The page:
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This eBook from the Gutenberg Project consists of approximately 138 pages of information about Old Gorgon Graham.

VIII

CHICAGO, January 24, 189-.

Dear Pierrepont:  I had to send your last letter to the fertilizer department to find out what it was all about.  We’ve got a clerk there who’s an Oxford graduate, and who speaks seven languages for fifteen dollars a week, or at the rate of something more than two dollars a language.  Of course, if you’re such a big thinker that your ideas rise to the surface too fast for one language to hold ’em all, it’s a mighty nice thing to know seven; but it’s been my experience that seven spread out most men so thin that they haven’t anything special to say in any of them.  These fellows forget that while life’s a journey, it isn’t a palace-car trip for most of us, and that if they hit the trail packing a lot of weight for which they haven’t any special use, they’re not going to get very far.  You learn men and what men should do, and how they should do it, and then if you happen to have any foreigners working for you, you can hire a fellow at fifteen per to translate hustle to ’em into their own fool language.  It’s always been my opinion that everybody spoke American while the tower of Babel was building, and that the Lord let the good people keep right on speaking it.  So when you’ve got anything to say to me, I want you to say it in language that will grade regular on the Chicago Board of Trade.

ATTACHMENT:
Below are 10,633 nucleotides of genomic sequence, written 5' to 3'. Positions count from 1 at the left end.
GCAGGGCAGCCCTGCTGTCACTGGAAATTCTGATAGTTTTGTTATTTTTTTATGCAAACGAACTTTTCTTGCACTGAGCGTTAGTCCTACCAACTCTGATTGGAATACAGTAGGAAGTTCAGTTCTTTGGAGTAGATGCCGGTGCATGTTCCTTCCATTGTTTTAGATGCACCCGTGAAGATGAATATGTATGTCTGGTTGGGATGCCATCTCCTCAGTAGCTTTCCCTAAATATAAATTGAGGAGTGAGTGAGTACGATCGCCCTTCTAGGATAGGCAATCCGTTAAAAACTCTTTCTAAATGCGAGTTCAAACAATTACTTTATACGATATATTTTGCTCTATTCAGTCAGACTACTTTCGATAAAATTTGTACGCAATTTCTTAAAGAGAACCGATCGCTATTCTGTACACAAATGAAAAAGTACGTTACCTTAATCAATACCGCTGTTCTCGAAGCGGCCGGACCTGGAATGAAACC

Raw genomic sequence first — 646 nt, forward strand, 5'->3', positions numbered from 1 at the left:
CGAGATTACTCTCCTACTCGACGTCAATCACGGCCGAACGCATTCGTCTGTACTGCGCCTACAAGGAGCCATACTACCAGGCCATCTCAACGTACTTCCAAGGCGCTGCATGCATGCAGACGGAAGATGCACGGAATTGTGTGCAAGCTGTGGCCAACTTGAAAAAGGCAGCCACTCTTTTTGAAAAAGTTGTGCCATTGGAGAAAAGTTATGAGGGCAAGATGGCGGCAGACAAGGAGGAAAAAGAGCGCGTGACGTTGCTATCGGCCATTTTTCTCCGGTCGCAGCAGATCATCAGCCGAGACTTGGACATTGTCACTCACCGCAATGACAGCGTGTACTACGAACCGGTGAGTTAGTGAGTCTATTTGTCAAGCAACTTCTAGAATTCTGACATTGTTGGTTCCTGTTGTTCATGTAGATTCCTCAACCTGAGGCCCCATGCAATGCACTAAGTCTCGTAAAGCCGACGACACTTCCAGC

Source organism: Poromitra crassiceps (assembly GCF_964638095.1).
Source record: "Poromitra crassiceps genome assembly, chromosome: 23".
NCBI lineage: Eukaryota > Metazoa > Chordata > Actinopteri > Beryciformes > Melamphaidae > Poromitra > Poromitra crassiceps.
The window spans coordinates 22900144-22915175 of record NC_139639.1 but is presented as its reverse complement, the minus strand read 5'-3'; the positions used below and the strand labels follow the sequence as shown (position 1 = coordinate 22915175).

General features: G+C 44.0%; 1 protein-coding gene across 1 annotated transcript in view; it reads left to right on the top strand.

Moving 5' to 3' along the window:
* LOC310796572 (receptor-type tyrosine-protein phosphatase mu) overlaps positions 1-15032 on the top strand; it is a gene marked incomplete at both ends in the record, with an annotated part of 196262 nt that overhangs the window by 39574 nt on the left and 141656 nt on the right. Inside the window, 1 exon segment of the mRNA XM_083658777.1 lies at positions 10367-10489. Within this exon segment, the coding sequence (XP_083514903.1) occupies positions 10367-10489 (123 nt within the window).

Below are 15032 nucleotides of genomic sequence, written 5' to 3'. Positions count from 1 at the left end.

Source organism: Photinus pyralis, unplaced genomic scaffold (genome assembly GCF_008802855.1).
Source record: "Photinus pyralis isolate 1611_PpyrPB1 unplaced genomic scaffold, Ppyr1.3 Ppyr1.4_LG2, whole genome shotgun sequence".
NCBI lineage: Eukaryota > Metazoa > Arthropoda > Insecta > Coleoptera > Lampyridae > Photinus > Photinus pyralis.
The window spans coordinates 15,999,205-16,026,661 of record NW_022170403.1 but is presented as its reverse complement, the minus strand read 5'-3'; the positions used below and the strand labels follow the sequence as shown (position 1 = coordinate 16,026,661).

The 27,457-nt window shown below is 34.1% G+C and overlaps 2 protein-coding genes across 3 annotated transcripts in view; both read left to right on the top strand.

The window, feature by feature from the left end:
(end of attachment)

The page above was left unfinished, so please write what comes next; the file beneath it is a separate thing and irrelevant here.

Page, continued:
Some men fail from knowing too little, but more fail from knowing too much, and still more from knowing it all.  It’s a mighty good thing to understand French if you can use it to some real purpose, but when all the good it does a fellow is to help him understand the foreign cuss-words in a novel, or to read a story which is so tough that it would make the Queen’s English or any other ladylike language blush, he’d better learn hog-Latin!  He can be just the same breed of yellow dog in it, and it don’t take so much time to pick it up.

Never ask a man what he knows, but what he can do.  A fellow may know everything that’s happened since the Lord started the ball to rolling, and not be able to do anything to help keep it from stopping.  But when a man can do anything, he’s bound to know something worth while.  Books are all right, but dead men’s brains are no good unless you mix a live one’s with them.

It isn’t what a man’s got in the bank, but what he’s got in his head, that makes him a great merchant.  Rob a miser’s safe and he’s broke; but you can’t break a big merchant with a jimmy and a stick of dynamite.  The first would have to start again just where he began—­hoarding up pennies; the second would have his principal assets intact.  But accumulating knowledge or piling up money, just to have a little more of either than the next fellow, is a fool game that no broad-gauged man has time enough to sit in.  Too much learning, like too much money, makes most men narrow.

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